The day after her visit to Lockleigh she received a note from her friend Miss Stackpole — a note of which the envelope, exhibiting in conjunction the postmark of Liverpool and the neat calligraphy of the quick-fingered Henrietta, caused her some liveliness of emotion. "Here I am, my lovely friend," Miss Stackpole wrote; "I managed to get off at last. I decided only the night before I left New York — the Interviewer having come round to my figure. I put a few things into a bag, like a veteran journalist, and came down to the steamer in a street-car. Where are you and where can we meet? I suppose you're visiting at some castle or other and have already acquired the correct accent. Perhaps even you have married a lord; I almost hope you have, for I want some introductions to the first people and shall count on you for a few. The Interviewer wants some light on the nobility. My first impressions (of the people at large) are not rose-coloured; but I wish to talk them over with you, and you know that, whatever I am, at least I'm not superficial. I've also something very particular to tell you. Do appoint a meeting as quickly as you can; come to London (I should like so much to visit the sights with you) or else let me come to you, wherever you are. I will do so with pleasure; for you know everything interests me and I wish to see as much as possible of the inner life."
Isabel judged best not to show this letter to her uncle; but she acquainted him with its purport, and, as she expected, he begged her instantly to assure Miss Stackpole, in his name, that he should be delighted to receive her at Gardencourt. "Though she's a literary lady," he said, "I suppose that, being an American, she won't show me up, as that other one did. She has seen others like me."
"She has seen no other so delightful!" Isabel answered; but she was not altogether at ease about Henrietta's reproductive instincts, which belonged to that side of her friend's character which she regarded with least complacency. She wrote to Miss Stackpole, however, that she would be very welcome under Mr. Touchett's roof; and this alert young woman lost no time in announcing her prompt approach. She had gone up to London, and it was from that centre that she took the train for the station nearest to Gardencourt, where Isabel and Ralph were in waiting to receive her.
"Shall I love her or shall I hate her?" Ralph asked while they moved along the platform.
"Whichever you do will matter very little to her," said Isabel. "She doesn't care a straw what men think of her."
"As a man I'm bound to dislike her then. She must be a kind of monster. Is she very ugly?"
"No, she's decidedly pretty."
"A female interviewer — a reporter in petticoats? I'm very curious to see her," Ralph conceded.
"It's very easy to laugh at her but it is not easy to be as brave as she."
"I should think not; crimes of violence and attacks on the person require more or less pluck. Do you suppose she'll interview me?"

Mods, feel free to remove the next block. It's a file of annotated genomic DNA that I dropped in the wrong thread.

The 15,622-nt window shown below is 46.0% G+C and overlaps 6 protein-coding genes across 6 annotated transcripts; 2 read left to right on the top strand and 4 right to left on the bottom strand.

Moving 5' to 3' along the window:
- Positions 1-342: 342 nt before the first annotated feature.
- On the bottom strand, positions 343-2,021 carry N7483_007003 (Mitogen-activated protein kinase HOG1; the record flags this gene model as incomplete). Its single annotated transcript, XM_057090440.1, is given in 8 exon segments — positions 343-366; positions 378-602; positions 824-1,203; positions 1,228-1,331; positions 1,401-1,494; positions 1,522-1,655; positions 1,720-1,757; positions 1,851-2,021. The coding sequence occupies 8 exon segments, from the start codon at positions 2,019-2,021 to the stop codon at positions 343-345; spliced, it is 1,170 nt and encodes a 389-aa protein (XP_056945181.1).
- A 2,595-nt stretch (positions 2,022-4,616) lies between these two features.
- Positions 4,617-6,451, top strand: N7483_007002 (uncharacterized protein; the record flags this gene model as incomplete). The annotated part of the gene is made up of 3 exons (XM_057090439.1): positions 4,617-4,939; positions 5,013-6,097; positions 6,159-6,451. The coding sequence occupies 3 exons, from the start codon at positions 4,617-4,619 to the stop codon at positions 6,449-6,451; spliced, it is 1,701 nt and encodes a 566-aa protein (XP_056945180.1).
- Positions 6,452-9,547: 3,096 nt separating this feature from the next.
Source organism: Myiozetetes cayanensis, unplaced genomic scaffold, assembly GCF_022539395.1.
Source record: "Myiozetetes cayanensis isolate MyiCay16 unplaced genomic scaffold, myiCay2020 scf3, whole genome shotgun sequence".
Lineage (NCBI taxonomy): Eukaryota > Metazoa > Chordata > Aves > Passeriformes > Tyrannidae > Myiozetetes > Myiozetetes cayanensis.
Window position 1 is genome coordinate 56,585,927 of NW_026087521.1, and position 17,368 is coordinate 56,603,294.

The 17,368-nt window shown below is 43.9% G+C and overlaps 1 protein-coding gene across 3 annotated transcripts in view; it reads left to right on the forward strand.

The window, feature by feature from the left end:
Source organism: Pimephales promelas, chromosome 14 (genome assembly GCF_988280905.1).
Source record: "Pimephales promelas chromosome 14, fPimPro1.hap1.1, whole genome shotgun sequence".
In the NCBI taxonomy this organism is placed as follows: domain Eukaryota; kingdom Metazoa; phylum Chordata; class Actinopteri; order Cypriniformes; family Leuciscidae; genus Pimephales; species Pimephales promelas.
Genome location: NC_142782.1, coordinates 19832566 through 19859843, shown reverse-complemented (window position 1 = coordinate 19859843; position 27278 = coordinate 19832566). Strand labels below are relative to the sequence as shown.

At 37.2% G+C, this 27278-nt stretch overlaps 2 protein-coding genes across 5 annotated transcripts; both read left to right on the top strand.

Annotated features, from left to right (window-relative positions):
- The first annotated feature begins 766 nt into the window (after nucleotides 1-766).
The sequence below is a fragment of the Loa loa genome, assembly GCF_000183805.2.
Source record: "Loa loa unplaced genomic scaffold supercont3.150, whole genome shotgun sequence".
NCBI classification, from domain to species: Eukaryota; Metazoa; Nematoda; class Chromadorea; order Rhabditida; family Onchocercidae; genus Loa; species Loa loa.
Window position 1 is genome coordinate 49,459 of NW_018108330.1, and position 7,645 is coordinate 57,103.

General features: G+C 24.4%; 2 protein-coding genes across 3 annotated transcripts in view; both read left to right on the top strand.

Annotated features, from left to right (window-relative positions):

"Never in the world. She'll not think you of enough importance."
"You'll see," said Ralph. "She'll send a description of us all, including Bunchie, to her newspaper."
"I shall ask her not to," Isabel answered.
"You think she's capable of it then?"
"And yet you've made her your bosom-friend?"
"I've not made her my bosom-friend; but I like her in spite of her faults."
"Ah well," said Ralph, "I'm afraid I shall dislike her in spite of her merits."
"You'll probably fall in love with her at the end of three days."
"And have my love-letters published in the Interviewer? Never!" cried the young man.
The train presently arrived, and Miss Stackpole, promptly descending, proved, as Isabel had promised, quite delicately, even though rather provincially, fair. She was a neat, plump person, of medium stature, with a round face, a small mouth, a delicate complexion, a bunch of light brown ringlets at the back of her head and a peculiarly open, surprised-looking eye. The most striking point in her appearance was the remarkable fixedness of this organ, which rested without impudence or defiance, but as if in conscientious exercise of a natural right, upon every object it happened to encounter. It rested in this manner upon Ralph himself, a little arrested by Miss Stackpole's gracious and comfortable aspect, which hinted that it wouldn't be so easy as he had assumed to disapprove of her. She rustled, she shimmered, in fresh, dove-coloured draperies, and Ralph saw at a glance that she was as crisp and new and comprehensive as a first issue before the folding. From top to toe she had probably no misprint. She spoke in a clear, high voice — a voice not rich but loud; yet after she had taken her place with her companions in Mr. Touchett's carriage she struck him as not all in the large type, the type of horrid "headings," that he had expected. She answered the enquiries made of her by Isabel, however, and in which the young man ventured to join, with copious lucidity; and later, in the library at Gardencourt, when she had made the acquaintance of Mr. Touchett (his wife not having thought it necessary to appear) did more to give the measure of her confidence in her powers.